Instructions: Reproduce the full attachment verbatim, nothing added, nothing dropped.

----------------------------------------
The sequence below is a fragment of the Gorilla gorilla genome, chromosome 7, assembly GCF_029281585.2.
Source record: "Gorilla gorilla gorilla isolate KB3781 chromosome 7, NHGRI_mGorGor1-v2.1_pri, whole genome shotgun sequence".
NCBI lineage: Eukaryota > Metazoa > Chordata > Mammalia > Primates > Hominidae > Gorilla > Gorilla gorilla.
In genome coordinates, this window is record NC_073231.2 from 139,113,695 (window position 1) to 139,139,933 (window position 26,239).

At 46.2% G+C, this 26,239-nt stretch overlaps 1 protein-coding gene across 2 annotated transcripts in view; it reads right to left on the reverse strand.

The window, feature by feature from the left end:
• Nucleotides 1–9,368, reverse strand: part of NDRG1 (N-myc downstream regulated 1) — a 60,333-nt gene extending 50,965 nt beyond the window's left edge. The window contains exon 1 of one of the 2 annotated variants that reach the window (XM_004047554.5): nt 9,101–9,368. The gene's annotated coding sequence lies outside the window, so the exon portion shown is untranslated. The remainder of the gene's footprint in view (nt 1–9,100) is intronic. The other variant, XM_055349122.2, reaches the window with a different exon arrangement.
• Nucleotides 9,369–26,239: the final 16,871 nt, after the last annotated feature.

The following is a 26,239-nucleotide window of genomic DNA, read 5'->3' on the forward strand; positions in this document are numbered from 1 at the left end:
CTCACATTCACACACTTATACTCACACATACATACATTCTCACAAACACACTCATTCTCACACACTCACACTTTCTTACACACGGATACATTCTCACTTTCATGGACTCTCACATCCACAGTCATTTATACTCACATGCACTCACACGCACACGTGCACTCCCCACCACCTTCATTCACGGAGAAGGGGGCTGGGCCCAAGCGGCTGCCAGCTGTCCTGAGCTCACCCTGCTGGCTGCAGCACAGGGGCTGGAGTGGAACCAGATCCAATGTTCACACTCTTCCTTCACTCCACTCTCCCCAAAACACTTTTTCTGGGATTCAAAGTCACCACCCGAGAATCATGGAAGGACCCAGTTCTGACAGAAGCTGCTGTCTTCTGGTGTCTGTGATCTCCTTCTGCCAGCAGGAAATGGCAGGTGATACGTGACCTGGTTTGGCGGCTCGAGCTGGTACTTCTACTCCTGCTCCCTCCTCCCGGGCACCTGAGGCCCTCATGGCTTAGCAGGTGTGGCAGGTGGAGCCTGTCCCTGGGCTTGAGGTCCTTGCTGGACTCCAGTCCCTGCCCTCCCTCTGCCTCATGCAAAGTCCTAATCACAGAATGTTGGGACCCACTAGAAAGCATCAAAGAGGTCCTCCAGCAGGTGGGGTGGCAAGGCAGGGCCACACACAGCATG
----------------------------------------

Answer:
The sequence below is a fragment of the Gorilla gorilla genome, chromosome 7, assembly GCF_029281585.2.
Source record: "Gorilla gorilla gorilla isolate KB3781 chromosome 7, NHGRI_mGorGor1-v2.1_pri, whole genome shotgun sequence".
NCBI lineage: Eukaryota > Metazoa > Chordata > Mammalia > Primates > Hominidae > Gorilla > Gorilla gorilla.
In genome coordinates, this window is record NC_073231.2 from 139,113,695 (window position 1) to 139,139,933 (window position 26,239).

At 46.2% G+C, this 26,239-nt stretch overlaps 1 protein-coding gene across 2 annotated transcripts in view; it reads right to left on the reverse strand.

The window, feature by feature from the left end:
• Nucleotides 1–9,368, reverse strand: part of NDRG1 (N-myc downstream regulated 1) — a 60,333-nt gene extending 50,965 nt beyond the window's left edge. The window contains exon 1 of one of the 2 annotated variants that reach the window (XM_004047554.5): nt 9,101–9,368. The gene's annotated coding sequence lies outside the window, so the exon portion shown is untranslated. The remainder of the gene's footprint in view (nt 1–9,100) is intronic. The other variant, XM_055349122.2, reaches the window with a different exon arrangement.
• Nucleotides 9,369–26,239: the final 16,871 nt, after the last annotated feature.

The following is a 26,239-nucleotide window of genomic DNA, read 5'->3' on the forward strand; positions in this document are numbered from 1 at the left end:
CTCACATTCACACACTTATACTCACACATACATACATTCTCACAAACACACTCATTCTCACACACTCACACTTTCTTACACACGGATACATTCTCACTTTCATGGACTCTCACATCCACAGTCATTTATACTCACATGCACTCACACGCACACGTGCACTCCCCACCACCTTCATTCACGGAGAAGGGGGCTGGGCCCAAGCGGCTGCCAGCTGTCCTGAGCTCACCCTGCTGGCTGCAGCACAGGGGCTGGAGTGGAACCAGATCCAATGTTCACACTCTTCCTTCACTCCACTCTCCCCAAAACACTTTTTCTGGGATTCAAAGTCACCACCCGAGAATCATGGAAGGACCCAGTTCTGACAGAAGCTGCTGTCTTCTGGTGTCTGTGATCTCCTTCTGCCAGCAGGAAATGGCAGGTGATACGTGACCTGGTTTGGCGGCTCGAGCTGGTACTTCTACTCCTGCTCCCTCCTCCCGGGCACCTGAGGCCCTCATGGCTTAGCAGGTGTGGCAGGTGGAGCCTGTCCCTGGGCTTGAGGTCCTTGCTGGACTCCAGTCCCTGCCCTCCCTCTGCCTCATGCAAAGTCCTAATCACAGAATGTTGGGACCCACTAGAAAGCATCAAAGAGGTCCTCCAGCAGGTGGGGTGGCAAGGCAGGGCCACACACAGCATG